Governor Cuomo Announces First in the Nation Drinking Water Standard for Emerging Contaminant 1,4-Dioxane
New York Adopts Standard for 1,4-Dioxane at a Maximum Contaminant Level of 1 part per billion
State Also Achieves Among the Lowest Standards set for PFOA and PFOS at a Maximum Contaminant Level of 10 parts per trillion
Governor Andrew M. Cuomo today announced that New York State has adopted a first-in-the-nation drinking water standard for emerging contaminant 1,4-Dioxane, setting the maximum contaminant level of 1 part per billion for 1,4-Dioxane. The Governor also announced maximum contaminant levels for emerging contaminants PFOA and PFOS in New York's drinking water, which are among the lowest in the U.S. for PFOA and PFOS at 10 parts per trillion. These announcements follow a public comment period and approval by the Public Health and Health Planning Council.
"While the federal government continues to leave emerging contaminants like 1,4-Dioxane, PFOA and PFOS unregulated, New York is leading the way by setting new national standards that help ensure drinking water quality and safeguard New Yorker's health from these chemicals," Governor Cuomo said. "The environmental movement was founded in this great state and we will continue to move forward to protect our most precious resources for generations to come."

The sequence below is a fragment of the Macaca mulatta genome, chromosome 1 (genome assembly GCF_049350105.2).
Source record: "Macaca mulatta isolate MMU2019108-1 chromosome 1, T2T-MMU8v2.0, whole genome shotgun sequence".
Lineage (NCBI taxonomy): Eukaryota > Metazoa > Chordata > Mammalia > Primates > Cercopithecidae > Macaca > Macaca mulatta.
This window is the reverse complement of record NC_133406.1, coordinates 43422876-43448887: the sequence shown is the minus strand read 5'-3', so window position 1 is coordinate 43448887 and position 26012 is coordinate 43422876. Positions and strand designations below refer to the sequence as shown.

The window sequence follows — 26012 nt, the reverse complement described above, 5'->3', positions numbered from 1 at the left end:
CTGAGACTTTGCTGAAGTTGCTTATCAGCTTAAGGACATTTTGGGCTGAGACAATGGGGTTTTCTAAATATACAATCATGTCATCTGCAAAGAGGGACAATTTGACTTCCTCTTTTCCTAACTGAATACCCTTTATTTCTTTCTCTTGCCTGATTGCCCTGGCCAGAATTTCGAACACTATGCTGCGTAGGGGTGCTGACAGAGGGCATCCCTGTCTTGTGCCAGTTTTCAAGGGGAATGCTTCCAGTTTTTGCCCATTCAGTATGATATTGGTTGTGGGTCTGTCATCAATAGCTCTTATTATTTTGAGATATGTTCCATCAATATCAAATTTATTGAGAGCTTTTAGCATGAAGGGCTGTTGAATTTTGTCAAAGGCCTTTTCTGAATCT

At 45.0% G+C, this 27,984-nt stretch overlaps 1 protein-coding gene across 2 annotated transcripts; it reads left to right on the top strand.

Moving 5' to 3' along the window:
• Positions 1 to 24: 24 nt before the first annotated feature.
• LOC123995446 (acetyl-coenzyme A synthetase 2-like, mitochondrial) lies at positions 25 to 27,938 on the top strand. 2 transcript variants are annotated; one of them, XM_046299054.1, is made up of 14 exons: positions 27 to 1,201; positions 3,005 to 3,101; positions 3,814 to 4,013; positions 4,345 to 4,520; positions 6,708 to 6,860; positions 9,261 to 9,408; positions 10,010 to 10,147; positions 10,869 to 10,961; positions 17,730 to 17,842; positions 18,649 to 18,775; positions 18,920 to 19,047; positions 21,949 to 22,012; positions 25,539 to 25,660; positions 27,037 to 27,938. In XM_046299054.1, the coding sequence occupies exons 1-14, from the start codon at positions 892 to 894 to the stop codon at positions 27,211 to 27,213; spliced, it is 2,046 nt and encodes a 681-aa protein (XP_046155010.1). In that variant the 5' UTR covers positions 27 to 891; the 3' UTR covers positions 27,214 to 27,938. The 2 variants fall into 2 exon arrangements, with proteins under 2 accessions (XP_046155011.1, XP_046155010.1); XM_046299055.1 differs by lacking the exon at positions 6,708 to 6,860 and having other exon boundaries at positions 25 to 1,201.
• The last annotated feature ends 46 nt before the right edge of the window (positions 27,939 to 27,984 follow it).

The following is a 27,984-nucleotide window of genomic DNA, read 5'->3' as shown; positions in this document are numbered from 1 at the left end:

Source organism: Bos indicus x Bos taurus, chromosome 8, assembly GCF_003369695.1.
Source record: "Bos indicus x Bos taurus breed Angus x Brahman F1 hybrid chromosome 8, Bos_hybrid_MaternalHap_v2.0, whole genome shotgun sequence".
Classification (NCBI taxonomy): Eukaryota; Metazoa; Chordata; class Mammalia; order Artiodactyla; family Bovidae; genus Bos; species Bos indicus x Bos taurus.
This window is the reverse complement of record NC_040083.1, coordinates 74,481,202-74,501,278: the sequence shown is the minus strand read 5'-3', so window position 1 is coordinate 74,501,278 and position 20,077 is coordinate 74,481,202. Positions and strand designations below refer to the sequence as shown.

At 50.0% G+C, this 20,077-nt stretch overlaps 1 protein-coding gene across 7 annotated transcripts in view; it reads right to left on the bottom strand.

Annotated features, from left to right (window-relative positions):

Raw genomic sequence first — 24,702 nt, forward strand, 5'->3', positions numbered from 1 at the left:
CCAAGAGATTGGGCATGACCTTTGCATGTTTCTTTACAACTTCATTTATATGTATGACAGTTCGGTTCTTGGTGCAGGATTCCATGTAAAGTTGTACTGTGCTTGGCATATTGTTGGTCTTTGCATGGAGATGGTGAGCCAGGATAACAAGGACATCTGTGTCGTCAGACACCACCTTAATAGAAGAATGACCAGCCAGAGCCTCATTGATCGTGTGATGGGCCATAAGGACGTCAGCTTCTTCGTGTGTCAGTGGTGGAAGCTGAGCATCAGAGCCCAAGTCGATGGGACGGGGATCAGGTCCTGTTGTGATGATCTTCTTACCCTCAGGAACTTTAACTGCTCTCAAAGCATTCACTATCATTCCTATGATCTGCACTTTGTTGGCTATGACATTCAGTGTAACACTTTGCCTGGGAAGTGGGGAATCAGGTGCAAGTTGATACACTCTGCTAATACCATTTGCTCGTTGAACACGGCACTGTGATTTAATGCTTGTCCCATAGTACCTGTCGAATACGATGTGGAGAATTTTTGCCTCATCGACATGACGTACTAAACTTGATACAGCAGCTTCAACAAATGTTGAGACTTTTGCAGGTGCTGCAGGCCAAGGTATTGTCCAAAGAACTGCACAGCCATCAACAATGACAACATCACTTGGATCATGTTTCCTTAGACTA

The new regulations require public water systems in the state to regularly test and monitor for these chemicals, regardless of size. All three contaminants have been detected in drinking water systems across the country, yet remain unregulated by the U.S. Environmental Protection Agency, which is responsible for setting regulatory limits under the federal Safe Drinking Water Act.
In lieu of federal action and as part of the State's commitment to ensuring clean drinking water for all New Yorkers, the Drinking Water Quality Council was established as part of the 2017-2018 Executive Budget to provide recommendations to the New York State Department of Health to address emerging contaminants in drinking water resulting from decades-old industrial pollution in communities statewide. The Council's scientific review of PFOA, PFOS, and 1,4-Dioxane was part of its first directive to set standards for these man-made, emerging contaminants, which are persistent in the environment and have been detected in drinking water systems nationwide. The Council's members, comprised of academic scientists, engineers, public water system professionals, and experts from the New York State Departments of Health and Environmental Conservation, followed the available science regarding potential health impacts and technology available to remove these chemicals when recommending the standards for adoption.
Per New York's rulemaking process, the amended regulations were published in January in the New York State Register for a 45 day public comment period. The proposal garnered more than 2,000 comments for consideration. In response to comments received, DOH drafted modifications to the proposed regulations that would establish a deferral process for public water systems who proactively tested to come into compliance with the proposed MCLs, without being issued a violation notice. Following today's PHHPC approval, and once approved by the Commissioner of Health, the final regulations will be published in the State Register. Once published, systems serving 10,000 people or more will be required to begin testing within 60 days, within 90 days for systems serving between 3,300 to 9,999 people, and within six months for systems serving less than 3,300 people.